Rather than copy BP completely, I thought we’d run our first poll using the 1970s. See? This is different!

I would like to ask all interested observers to rank the 10 Topps set designs, best to worst.



  1. I would like you to consider the design of the set, both front and back. If you don’t care about backs at all, ignore it. If you are someone who grew up memorizing card backs, like I did, please consider the back heavily in your ranking.
  2. Ignore issues of set content (too many rookie cards, no league leaders, etc).
  3. Please consider the set’s “peak value”. Do not judge it by the ugly airbrushed cards that all these sets have to some extent. Ask the question: How nice are the best cards? With this in mind, I have included an example of an attractive card from each set. Feel free to consider these (or your own favorites) when scoring.

The purpose of these rules is not to steer you in one direction or the other. The purpose is simply to ensure that all of us are judging the same thing.

OK. Use the below as an initial guide, and send me your votes.


ARMOUR PART07 1970 BenchJohnnyFrontARMOUR PART07 1970 BenchJohnnyBack


ARMOUR PART07 1971 CarewRodFrontARMOUR PART07 1971 CarewRodBack


ARMOUR PART08 1972 MorganJoeARMOUR PART08 1972 MorganJoeBack


ARMOUR PART08 1973 FiskCarltonFrontARMOUR PART08 1973 FiskCarltonBack


ARMOUR PART08 1974 RosePeteFrontARMOUR PART08 1974 RosePeteBack


ARMOUR PART08 1975 MunsonThurmanARMOUR PART08 1975 MunsonThurmanBack


ARMOUR PART09 1976 BrettGeorgeFrontARMOUR PART09 1976 BrettGeorgeBack


ARMOUR PART09 1977 SchmidtMikeFrontARMOUR PART09 1977 SchmidtMikeBack


ARMOUR PART09 1978 RyanNolanFrontARMOUR PART09 1978 RyanNolanBack


ARMOUR PART09 1979 SmithOzzieARMOUR PART09 1979 SmithOzzieBack


Update: The Results!


Amazing Stuff

In the wake of the Mets winning the World Series in 1969, a flood of cool items hit the market -buttons, records, Daily News portraits (“A Portfolio of Stars,” drawn by cartoonist Bruce Stark), ugly Transogram action figures, even an IHOP placemat (which I have, which is remarkable considering I’ve eaten at an IHOP maybe three times in my life).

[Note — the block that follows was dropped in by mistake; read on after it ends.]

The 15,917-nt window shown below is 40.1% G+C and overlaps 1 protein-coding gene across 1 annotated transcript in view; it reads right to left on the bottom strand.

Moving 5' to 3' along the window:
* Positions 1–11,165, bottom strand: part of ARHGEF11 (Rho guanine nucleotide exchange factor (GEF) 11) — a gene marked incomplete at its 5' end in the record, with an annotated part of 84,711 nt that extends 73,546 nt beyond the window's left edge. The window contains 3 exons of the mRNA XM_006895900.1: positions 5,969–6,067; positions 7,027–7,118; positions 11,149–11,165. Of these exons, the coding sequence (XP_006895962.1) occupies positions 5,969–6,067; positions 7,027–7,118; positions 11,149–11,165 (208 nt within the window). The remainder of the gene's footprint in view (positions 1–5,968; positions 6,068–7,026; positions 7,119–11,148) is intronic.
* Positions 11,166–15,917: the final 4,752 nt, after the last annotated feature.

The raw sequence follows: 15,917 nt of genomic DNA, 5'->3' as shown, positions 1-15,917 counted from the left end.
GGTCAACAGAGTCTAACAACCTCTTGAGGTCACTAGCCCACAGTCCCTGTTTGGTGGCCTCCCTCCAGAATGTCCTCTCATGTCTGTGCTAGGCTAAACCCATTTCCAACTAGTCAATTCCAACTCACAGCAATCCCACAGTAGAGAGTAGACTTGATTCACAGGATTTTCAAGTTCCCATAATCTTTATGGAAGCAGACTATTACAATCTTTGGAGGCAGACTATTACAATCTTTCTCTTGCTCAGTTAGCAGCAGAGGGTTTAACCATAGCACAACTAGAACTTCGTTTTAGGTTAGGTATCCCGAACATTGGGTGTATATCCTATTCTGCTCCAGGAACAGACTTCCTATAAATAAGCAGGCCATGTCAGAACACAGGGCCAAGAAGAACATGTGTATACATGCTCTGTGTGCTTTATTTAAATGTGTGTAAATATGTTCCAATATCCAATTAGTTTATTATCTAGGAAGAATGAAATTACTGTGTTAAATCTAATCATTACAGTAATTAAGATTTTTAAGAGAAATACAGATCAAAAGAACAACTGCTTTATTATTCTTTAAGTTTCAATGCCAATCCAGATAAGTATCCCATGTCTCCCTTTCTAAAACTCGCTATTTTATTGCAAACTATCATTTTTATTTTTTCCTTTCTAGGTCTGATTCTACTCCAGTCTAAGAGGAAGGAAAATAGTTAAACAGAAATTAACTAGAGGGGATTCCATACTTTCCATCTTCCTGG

IHOP Mets Placemat 1970

The one that grabbed my interest the most was a gas station giveaway that came out during that championship season.

Nostradamus-like, Citgo put out an 8 card set BEFORE the Mets won the World Series. Way to get on the bandwagon before the bandwagon even existed! At 8” X 10”, are they cards? I don’t know. They’re card-y enough to make it into the Standard Catalog. The fronts of the cards have both portrait and action shots, the eight lucky Mets featured were Tommie Agee, Ken Boswell, Gary Gentry, Jerry Grote, Cleon Jones, Jerry Koosman, Ed Kranepool and Tom Seaver. No Jack DiLauro? No Bobby Pfeil? For God’s sake, where the hell is Nolan Ryan?


The backs have brief bios of the players (Cleon Jones, football star), some statistics, and a longer bio of the artist, John Wheeldon. Wheeldon gets some pretty heavy duty coverage here. Clearly he was a big deal – he painted Gene Kelly! There’s solid PR for him on the back, as well as for Citgo. “A nice place to visit” – really? I can’t think of a place more dirty and sad than a 1969 era Citgo gas station. Only your local porno theater was more gross.


I didn’t collect these when they came out. I was six- years old, going on seven, in the summer of ’69, and didn’t have my card collecting and gas station promo game down. By 1972, when Sunoco issued NFL stamps, I was all over it.

Years after the Citgo Mets were issued, I found a nice set at a Chicago National and, having completely forgotten about them, was consumed by a flush of warm nostalgia when I saw them. I was instantly brought back to the Canarsie of my youth and the pure heaven of the Mets World Series win. I stopped being a Mets fan years ago (mid-1977 to be exact), but 1969-70 has a special place in my heart, as does this set, which was yours for $0.35 per gallon.

1887 Kalamazoo Bats

The 1887 Kalamazoo Bats card set contains somewhere around 60 cards consisting of team photos, portrait style photos, outdoor photos, sliding, trees, and more sliding and trees. Since we don’t see a lot of 19th cards getting that much exposure here, I thought I’d introduce you to some of my favorite Kalamazoo Bats.



Outfielder Harry Lyons is getting checked out by the trainer. What other card set would have the trainer get equal billing? Billy Taylor was probably the local vet just back from delivering a litter of puppies. “Your paw…..I mean …..your hand looks fine, probably just one broken bone. Now get out there and play.”




This is Metropolitan pitcher Al Mays. There are several sit down portrait studio type cards in this set. All players have the same proud look on their face, and many are wearing ties. None, however are leaning into a mirror while worshiping their reflection, a la A-Rod.




Lou Bierbauer tags out a player that might be Jim Gallagher. He is the only Gallagher, that I could find, that played baseball around 1886/1887 listed in the Baseball Encyclopedia. He played just one game with Washington, getting 1 hit, in 1886.   If it is in fact Jim Gallagher he is buried in Hyde Park Cemetery in Scranton, Pa. just 3 miles from where I sit. Like many of the Kalamazoo cards, this one featured sliding, and was taken outdoors with a canvas backdrop that included trees, lots of trees.